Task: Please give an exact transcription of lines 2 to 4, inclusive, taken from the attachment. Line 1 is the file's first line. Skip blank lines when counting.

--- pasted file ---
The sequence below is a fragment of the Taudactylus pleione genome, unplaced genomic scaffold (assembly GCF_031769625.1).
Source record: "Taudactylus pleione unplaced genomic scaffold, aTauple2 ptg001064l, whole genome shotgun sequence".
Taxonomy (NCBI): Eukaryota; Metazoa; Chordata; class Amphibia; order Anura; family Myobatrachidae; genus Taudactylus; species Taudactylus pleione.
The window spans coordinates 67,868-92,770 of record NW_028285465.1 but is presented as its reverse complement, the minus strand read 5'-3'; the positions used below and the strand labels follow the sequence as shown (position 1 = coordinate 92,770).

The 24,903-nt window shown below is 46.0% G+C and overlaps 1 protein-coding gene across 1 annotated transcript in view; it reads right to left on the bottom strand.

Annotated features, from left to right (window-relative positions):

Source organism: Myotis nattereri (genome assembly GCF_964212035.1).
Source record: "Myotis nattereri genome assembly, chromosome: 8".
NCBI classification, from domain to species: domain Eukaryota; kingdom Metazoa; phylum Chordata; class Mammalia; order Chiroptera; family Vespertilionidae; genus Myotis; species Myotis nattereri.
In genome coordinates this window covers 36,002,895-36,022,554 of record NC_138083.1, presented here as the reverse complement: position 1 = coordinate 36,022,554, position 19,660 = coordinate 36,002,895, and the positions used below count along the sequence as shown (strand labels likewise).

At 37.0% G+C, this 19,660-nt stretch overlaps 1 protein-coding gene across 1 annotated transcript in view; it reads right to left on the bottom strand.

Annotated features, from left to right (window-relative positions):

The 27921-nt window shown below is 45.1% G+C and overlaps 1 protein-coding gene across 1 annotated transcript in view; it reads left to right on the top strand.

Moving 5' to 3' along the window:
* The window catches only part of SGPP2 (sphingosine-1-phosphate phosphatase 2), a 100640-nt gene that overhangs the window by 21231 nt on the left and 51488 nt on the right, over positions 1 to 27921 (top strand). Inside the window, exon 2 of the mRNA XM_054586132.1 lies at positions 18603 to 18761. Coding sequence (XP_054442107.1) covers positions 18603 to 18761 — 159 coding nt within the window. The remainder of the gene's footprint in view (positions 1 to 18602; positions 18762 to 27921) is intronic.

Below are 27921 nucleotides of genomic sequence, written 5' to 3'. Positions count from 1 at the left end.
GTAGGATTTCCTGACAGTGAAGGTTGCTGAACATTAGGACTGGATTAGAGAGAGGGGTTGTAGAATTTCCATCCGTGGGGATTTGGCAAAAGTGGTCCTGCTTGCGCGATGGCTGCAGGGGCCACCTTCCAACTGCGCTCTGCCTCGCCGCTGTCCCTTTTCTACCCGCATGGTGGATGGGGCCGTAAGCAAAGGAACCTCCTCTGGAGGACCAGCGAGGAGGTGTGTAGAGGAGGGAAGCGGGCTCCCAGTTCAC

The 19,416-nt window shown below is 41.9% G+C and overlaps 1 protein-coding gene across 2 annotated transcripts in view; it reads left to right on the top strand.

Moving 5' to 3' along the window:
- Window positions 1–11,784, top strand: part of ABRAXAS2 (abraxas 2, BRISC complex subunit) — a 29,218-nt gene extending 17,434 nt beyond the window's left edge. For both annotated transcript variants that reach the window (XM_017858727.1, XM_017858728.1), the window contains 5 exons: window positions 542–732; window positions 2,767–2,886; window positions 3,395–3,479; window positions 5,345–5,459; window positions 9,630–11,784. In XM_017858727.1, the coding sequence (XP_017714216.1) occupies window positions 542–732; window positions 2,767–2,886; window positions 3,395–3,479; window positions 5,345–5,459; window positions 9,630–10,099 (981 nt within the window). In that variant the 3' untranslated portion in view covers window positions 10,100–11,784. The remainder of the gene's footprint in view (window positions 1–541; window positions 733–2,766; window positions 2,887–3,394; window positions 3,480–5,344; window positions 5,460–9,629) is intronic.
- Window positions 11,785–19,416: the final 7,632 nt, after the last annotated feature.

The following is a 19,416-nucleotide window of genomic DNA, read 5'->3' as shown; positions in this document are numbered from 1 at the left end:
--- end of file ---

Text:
Source record: "Taudactylus pleione unplaced genomic scaffold, aTauple2 ptg001064l, whole genome shotgun sequence".
Taxonomy (NCBI): Eukaryota; Metazoa; Chordata; class Amphibia; order Anura; family Myobatrachidae; genus Taudactylus; species Taudactylus pleione.
The window spans coordinates 67,868-92,770 of record NW_028285465.1 but is presented as its reverse complement, the minus strand read 5'-3'; the positions used below and the strand labels follow the sequence as shown (position 1 = coordinate 92,770).